KOTA KINABALU, March 14 — As reviews for the Malaysia Agreement 1963 (MA63) begin, the Sabah council of churches (SCC) wants the review committee to also focus on the guarantee of complete religious freedom for Malaysians.

This, among others, includes the right to change one’s faith.

In a statement issued today by SCC president Bishop James Wong, he welcomed the Prime Minister’s decision to look into the rights of Sabah and Sarawak within the federation but also wanted to remind the committee that religious freedom was one of the fundamental pillars of MA63.

“This should be one of the focus for discussion in the current review committee just as it was in the years leading up to the formation of Malaysia as recorded in the Cobbold Commission Report and the Inter-Governmental Committee IGC) Report which led to the finalisation of the MA63 and the Federal Constitution.

“The current political leaders must be reminded that without the guarantee of complete religious freedom, there would not have been a Malaysia. This point is well discussed and recorded in our historical documents,” he said.

Wong said that some political and community leaders today use Article 3 of the Federal Constitution to declare that Malaysia is an Islamic State.

“This is totally in contravention of the Malaysia Agreement 1963. Even the first Prime Minister, Tunku Abdul Rahman Putra Al-Haj declared before the Legislative Council in 1957 ‘I would like to make it clear that this country is not an Islamic State as it is generally understood. We merely provided that Islam shall be the official religion of the state’,” he said.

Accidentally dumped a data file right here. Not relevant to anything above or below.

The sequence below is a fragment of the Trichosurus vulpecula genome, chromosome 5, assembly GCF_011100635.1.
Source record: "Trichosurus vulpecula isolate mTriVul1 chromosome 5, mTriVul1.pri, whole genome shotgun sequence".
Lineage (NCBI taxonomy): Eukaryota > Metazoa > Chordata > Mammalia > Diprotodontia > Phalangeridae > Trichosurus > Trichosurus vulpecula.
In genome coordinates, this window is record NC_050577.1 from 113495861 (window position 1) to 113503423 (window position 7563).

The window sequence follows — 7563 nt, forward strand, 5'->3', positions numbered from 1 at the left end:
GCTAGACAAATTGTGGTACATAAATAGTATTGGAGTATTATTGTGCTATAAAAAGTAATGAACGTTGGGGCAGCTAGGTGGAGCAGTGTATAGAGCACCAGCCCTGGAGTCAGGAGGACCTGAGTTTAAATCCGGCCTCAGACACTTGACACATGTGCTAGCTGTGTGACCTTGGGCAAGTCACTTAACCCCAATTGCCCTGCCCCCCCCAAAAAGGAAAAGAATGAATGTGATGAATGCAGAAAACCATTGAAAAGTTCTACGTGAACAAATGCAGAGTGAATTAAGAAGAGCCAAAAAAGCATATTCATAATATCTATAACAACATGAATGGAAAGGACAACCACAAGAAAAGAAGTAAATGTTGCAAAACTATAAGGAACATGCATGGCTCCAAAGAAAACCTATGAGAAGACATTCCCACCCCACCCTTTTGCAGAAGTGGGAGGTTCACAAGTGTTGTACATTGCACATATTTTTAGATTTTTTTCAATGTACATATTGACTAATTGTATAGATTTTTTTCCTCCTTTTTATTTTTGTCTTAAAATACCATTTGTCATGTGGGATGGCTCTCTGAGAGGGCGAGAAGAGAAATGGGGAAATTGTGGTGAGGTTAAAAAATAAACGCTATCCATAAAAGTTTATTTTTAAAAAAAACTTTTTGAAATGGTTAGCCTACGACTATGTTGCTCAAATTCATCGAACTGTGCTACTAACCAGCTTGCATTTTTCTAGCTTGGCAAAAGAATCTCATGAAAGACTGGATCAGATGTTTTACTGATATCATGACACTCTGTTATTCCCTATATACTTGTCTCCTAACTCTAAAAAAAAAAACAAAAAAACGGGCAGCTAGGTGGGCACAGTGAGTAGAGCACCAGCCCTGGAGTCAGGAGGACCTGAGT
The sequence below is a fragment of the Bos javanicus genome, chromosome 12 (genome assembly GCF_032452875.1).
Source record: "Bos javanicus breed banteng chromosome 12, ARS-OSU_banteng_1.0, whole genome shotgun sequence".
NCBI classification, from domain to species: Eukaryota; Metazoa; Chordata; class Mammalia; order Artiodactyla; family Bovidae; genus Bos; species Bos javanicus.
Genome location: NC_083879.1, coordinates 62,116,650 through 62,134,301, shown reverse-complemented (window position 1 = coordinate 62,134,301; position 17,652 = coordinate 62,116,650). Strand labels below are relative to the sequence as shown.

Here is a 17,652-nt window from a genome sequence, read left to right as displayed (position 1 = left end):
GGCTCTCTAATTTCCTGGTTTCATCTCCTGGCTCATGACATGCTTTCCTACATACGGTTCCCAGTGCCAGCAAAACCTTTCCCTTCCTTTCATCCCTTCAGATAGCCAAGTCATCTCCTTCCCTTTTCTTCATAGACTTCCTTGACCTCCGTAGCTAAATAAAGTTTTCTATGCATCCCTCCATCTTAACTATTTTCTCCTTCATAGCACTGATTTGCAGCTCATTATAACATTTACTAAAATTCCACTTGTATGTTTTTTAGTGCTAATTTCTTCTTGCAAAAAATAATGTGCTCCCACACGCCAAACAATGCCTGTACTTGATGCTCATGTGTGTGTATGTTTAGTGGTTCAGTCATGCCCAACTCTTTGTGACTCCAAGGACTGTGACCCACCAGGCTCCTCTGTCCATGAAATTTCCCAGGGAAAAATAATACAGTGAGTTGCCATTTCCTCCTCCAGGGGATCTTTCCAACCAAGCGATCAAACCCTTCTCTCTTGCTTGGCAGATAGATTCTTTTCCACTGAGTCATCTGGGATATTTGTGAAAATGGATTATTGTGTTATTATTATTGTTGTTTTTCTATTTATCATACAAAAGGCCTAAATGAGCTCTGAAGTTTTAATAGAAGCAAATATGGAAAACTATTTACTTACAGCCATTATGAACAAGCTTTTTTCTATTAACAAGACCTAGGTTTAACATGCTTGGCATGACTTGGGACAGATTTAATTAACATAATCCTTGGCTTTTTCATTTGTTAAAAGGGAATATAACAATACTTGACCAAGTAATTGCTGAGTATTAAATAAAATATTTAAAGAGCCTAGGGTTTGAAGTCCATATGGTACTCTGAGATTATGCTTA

Wong also quoted an excerpt from the Cobbold Commission Report which said that although Islam should be the national religion for the federation, it would not jeopardise the freedom of religion and Malaysia would be a secular nation.

“The reality today is there is no complete religious freedom in Malaysia and religious minorities have been marginalised. Complete religious freedom does not mean only freedom to worship but also freedom to profess and practise the religion of their choice without restrictions and repercussions from the state and without being subject to discrimination, hostility or violence.

“Today, many of our people face difficulties in choosing to be identified with the religion of their choice. The National Registration Department (NRD) continues to restrict our people from changing their religious status records,” he said.

On the case of a 22-year-old man in Sarawak who was recently sentenced to 10 years’ imprisonment and fine for pleading guilty to insulting Islam and the Prophet Muhammad, Wong said that it was too severe a punishment while offensive remarks to other religions did not garner the same response.

“While we support efforts to maintain peace, unity and harmony among our diverse society, we condemn the punishment which are to run consecutively on this young first-time offender and regard it as a disproportionate and harsh one.

“The controversial Islamic preacher Zakir Naik who has made slanderous remarks against Christianity instead has been allowed to remain as a permanent resident in our country. Where is fairness and justice in this instance?” he said.

He called on the government to moot several steps that would uphold and establish the guarantee of complete religious freedom including a revision of the legislation that would give adequate protection to people of all religions, in particular religious minorities and to ensure everyone can freely exercise their right to freedom of religion and belief, including the right to change one’s religion, without interference by the state.

Wong said that the government should also work against any forms of “thought policing” of religious ideas, ban on publications, printings and materials.